Playhouse Theatre, Liverpool: The theatre is packed but I am alone. I’m watching the Merry Wives by Shakespeare and am enjoying it.

But I’m not sure how to review it. How do you review a Shakespeare play? Hasn’t it all been said and done before? Shouldn’t you know the great man’s body of work? Seen his plays? Be able to compare them? Be fluent and conversational in their interpretation? Shouldn’t I be highly intelligent, erudite and well-read?

Part of me says I’m unqualified to write this review and another, louder, part of me says “Sod it. This is my blog; I make the rules around here. I don’t care if nobody reads this. I’m not claiming to be an expert but I liked the play and want to write about it.”

But how can I write about the Merry Wives? All I need to say is that it was funny, it’s touring Britain and was produced by The New Vic Theatre, Northern Broadsides and Liverpool Playhouse/Everyman. End of story, end of review, see you later…

My Lightbulb Moment

And then it hit me. I got a concept that will lead me into a proper review: this play is like a soap opera. Is this Shakespeare’s soap opera? It felt like I was watching a period TV drama on the stage; I laughed, I related to the characters and I wanted to see more.

But there was no more, and this is where my theory falls down: a soap opera is a drama that keeps repeating itself. This is a one-off. I’m sure Shakespeare could have written soap operas but thank God he didn’t.

The play’s full title is the Merry Wives of Windsor and it was set in fifteenth century England, two hundred years earlier than when Shakespeare was writing. The producers emphasise this time-lag by setting this version of the play in an earlier time frame from our own – the 1920s.

It is the tale of two wives who are propositioned by Falstaff, a larger-than-life character who turns up in several of Shakespeare’s plays.

We first see Falstaff lounging on a chair and surrounded by a bunch of thugs. First impression is that he’s a small-time Mafioso and this is his gang. But it soon becomes clear that he’s a good-natured buffoon, not a criminal, and his main interest is to get free food, wine and women. He looks like a nobleman who has fallen on hard times, is used to having servants around and has attracted the local thugs to act as his retainers. But he soon falls out with the thugs and they tell the husbands that their wives are the target of Falstaff’s lust. This sets the scene for the drama.

The Wives compare the notes that Falstaff has sent them – short love letters, full of absurd flattery – and decide to lead him on and humiliate him. A great comic scenes follow: Falstaff visits one of the wives at home and, just as he starts to charm her, the other wife comes in and says “your husband is coming!” There is a panic and Falstaff is bundled into a huge clothes hamper, carried outside by the servants and dumped into the river. The exercise is repeated the following day and Falstaff is humiliated and chastened in the process.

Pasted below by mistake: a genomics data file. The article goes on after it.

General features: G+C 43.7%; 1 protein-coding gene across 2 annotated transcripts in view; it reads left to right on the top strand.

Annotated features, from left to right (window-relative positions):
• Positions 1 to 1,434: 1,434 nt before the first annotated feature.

Both husbands have been informed that their wives are dallying with Falstaff. One of them doesn’t believe it and is quite relaxed. The other one is a jealous type and he gets furious – this justifies all his suspicions – and, in rampaging around the house in search of the seducer, provides much comic relief.

It all ends happily. There is a reconciliation and the suspicious husband’s fury subsides when he realises his wife was just teaching Falstaff a lesson. He promises to stop being jealous. Falstaff is forgiven, the thugs have been transformed into proper servants and they all go on their merry way.

That’s it. End of review.

The most interesting thing about this play is how contemporary it is. If it were renamed and put on TV I’m sure people wouldn’t think it was out of date. This is remarkable considering that the play is set in England over 600 years ago.

What this tells me is that people don’t change. The world today is very different from how it was in Shakespeare’s day; the level of comfort and security that every British citizen has (but doesn’t necessarily appreciate) would be unrecognisable to The Bard.

Shakespeare’s Merry Wives is a reminder that human behaviour hasn’t changed despite all the technological advances that we have seen over the last 200 years. We still have rich and poor (the thugs are poor, the main characters are rich); some people are immoral and most are not; some are eaten up by suspicion and jealousies but most are not. We still love, hate, lust, scrounge, deceive, hope, lie, cheat and steal.

The fundamentals of human nature haven’t changed and probably never will. I’ve just had another lightbulb moment. I’ve just realised something that every theatre critic probably knew years ago – this is what makes Shakespeare so enduringly popular: He writes about human nature.


Photo from the Merry Wives at Liverpool’s Playhouse Theatre


Liverpool Everyman, Shakespeare, theatre

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